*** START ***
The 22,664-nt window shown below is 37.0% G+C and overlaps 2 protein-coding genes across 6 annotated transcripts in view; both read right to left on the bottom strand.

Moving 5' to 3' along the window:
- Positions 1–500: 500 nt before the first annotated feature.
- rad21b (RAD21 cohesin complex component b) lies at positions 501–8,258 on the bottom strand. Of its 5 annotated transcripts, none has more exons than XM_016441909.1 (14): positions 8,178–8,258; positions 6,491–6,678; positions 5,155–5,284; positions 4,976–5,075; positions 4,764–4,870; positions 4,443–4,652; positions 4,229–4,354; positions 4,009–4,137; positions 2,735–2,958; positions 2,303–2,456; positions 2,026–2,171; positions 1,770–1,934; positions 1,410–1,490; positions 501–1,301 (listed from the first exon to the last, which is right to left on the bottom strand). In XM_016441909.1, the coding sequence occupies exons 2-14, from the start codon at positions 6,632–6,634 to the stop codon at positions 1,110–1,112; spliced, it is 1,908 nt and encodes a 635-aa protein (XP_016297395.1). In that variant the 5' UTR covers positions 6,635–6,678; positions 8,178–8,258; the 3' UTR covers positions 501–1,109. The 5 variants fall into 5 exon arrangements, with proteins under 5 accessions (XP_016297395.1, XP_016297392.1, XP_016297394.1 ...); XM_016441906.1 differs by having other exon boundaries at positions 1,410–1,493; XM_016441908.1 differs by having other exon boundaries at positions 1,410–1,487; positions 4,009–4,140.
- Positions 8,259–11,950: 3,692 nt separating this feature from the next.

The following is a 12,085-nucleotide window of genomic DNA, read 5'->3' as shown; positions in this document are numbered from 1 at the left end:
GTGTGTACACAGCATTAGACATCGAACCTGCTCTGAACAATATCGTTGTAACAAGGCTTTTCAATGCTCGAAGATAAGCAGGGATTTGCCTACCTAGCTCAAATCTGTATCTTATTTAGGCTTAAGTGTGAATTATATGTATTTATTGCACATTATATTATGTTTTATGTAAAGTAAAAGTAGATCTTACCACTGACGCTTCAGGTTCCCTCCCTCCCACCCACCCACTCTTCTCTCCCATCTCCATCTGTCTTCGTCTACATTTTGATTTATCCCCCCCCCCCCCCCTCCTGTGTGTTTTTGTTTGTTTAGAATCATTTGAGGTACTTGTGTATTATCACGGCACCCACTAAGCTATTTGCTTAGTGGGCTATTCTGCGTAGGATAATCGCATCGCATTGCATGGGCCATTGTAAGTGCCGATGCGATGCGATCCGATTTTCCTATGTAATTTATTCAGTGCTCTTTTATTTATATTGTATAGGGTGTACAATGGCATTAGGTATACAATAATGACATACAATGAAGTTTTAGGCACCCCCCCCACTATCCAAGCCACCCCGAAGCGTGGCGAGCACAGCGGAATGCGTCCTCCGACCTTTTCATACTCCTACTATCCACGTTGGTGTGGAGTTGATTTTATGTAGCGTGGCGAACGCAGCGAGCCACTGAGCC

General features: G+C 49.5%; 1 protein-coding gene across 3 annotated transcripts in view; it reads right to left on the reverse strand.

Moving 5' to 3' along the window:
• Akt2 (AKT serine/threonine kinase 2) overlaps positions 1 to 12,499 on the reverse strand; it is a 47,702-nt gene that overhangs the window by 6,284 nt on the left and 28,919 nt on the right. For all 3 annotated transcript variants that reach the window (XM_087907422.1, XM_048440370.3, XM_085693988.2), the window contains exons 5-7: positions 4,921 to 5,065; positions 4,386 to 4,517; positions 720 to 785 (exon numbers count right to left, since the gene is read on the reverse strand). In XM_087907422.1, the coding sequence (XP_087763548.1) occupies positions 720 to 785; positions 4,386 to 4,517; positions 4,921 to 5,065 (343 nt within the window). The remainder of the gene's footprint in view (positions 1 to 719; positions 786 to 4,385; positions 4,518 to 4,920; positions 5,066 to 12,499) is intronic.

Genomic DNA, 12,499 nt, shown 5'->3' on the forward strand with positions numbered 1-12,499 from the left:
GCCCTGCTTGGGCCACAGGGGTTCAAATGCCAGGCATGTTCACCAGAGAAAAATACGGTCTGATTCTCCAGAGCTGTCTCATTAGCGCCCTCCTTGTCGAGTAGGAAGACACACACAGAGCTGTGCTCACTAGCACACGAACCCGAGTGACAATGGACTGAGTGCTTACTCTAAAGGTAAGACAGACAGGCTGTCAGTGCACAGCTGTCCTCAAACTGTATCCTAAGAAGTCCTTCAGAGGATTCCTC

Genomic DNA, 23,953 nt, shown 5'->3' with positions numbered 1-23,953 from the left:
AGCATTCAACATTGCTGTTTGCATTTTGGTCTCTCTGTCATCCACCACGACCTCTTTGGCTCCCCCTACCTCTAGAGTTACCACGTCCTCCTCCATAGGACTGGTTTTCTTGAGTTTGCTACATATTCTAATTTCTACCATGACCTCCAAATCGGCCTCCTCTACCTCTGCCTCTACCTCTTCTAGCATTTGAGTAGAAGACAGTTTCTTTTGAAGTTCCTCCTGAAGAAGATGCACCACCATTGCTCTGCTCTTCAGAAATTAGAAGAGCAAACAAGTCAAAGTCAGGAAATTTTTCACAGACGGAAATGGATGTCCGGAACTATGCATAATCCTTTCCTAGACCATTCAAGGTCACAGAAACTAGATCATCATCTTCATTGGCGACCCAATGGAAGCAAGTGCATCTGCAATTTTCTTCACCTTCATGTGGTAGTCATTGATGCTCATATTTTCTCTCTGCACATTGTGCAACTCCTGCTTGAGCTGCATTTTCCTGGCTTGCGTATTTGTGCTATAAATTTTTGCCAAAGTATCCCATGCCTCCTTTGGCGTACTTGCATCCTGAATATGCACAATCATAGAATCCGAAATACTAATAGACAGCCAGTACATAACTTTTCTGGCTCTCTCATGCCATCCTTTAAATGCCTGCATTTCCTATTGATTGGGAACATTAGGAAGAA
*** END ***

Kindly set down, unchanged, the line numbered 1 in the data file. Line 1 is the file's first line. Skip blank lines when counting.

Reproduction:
The 22,664-nt window shown below is 37.0% G+C and overlaps 2 protein-coding genes across 6 annotated transcripts in view; both read right to left on the bottom strand.